As Muslims in the West, there is no doubt we should act. Prophet Muhammad, peace and blessings be upon him, said “Whosoever of you sees an evil, let him change it with his hand; and if he is not able to do so, then [let him change it] with his tongue; and if he is not able to do so, then with his heart, and that is the weakest of faith” (Muslim).

How Can You Help Uyghurs

Here are a few things you can do to help:

1. Ask Congress to pass To pass S.178 & H.R.649 Uyghur Human Rights Policy Act of 2019. Urge your senator and representative to support this cause. It has been introduced. This bill can help the Uyghur community to be treated like Tibetans (another region oppressed by China).

2. Stay informed. The mainstream media is not the place to get accurate information on the situation. Be skeptical of where the data is coming from, stick to reliable sources that are verified. As mentioned above, journalists find it difficult to report.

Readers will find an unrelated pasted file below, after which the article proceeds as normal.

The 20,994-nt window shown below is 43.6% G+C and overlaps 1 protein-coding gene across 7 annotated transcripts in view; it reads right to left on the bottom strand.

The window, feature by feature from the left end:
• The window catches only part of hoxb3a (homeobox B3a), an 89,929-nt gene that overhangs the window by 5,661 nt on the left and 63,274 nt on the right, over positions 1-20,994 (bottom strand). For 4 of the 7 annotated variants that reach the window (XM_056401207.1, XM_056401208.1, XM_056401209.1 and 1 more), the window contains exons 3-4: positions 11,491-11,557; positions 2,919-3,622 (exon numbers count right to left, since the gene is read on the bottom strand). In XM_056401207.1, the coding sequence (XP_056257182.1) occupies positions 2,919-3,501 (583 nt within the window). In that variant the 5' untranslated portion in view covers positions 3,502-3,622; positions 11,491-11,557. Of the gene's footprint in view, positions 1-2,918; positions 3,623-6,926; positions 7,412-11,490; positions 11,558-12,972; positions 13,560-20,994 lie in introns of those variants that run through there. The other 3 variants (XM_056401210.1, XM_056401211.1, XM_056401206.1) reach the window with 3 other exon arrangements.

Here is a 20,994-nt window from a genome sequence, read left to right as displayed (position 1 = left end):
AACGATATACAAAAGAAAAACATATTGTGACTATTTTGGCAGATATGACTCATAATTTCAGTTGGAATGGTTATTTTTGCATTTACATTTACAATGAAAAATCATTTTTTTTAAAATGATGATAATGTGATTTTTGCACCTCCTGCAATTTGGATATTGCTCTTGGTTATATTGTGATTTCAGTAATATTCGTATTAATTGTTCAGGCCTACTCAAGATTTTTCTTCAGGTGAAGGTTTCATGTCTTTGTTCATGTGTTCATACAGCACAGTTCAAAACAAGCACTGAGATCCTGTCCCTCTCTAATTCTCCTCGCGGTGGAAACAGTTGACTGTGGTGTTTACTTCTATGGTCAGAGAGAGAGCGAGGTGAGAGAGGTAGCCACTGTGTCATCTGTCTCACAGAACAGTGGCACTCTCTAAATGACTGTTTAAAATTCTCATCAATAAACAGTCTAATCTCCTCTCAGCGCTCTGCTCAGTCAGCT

3. Donate to Uyghur Human Rights Organizations to end concentration camps: UHRP, Uyghur American Association  Donate to Awareness Campaigns: Save Uigur Campaign 

4. Boycott or reduce buying Made in China products

5. Follow these links for updated information: facebook.com/Uyghur-Human-Rights-Project-227634297289994/ and facebook.com/ChinaMuslims

This crisis is an ethnic cleansing for profit. These are dark days as we value profit over people.

1.Statement by Concerned Scholars on mass detentions | MCLC …. https://u.osu.edu/mclc/2018/11/27/statement-by-concerned-scholars-on-mass-detention s/

2.Why It’s So Difficult for Journalists To Report From …. https://asiasociety.org/blog/asia/why-its-so-difficult-journalists-report-xinjiang

Continue Reading

Trending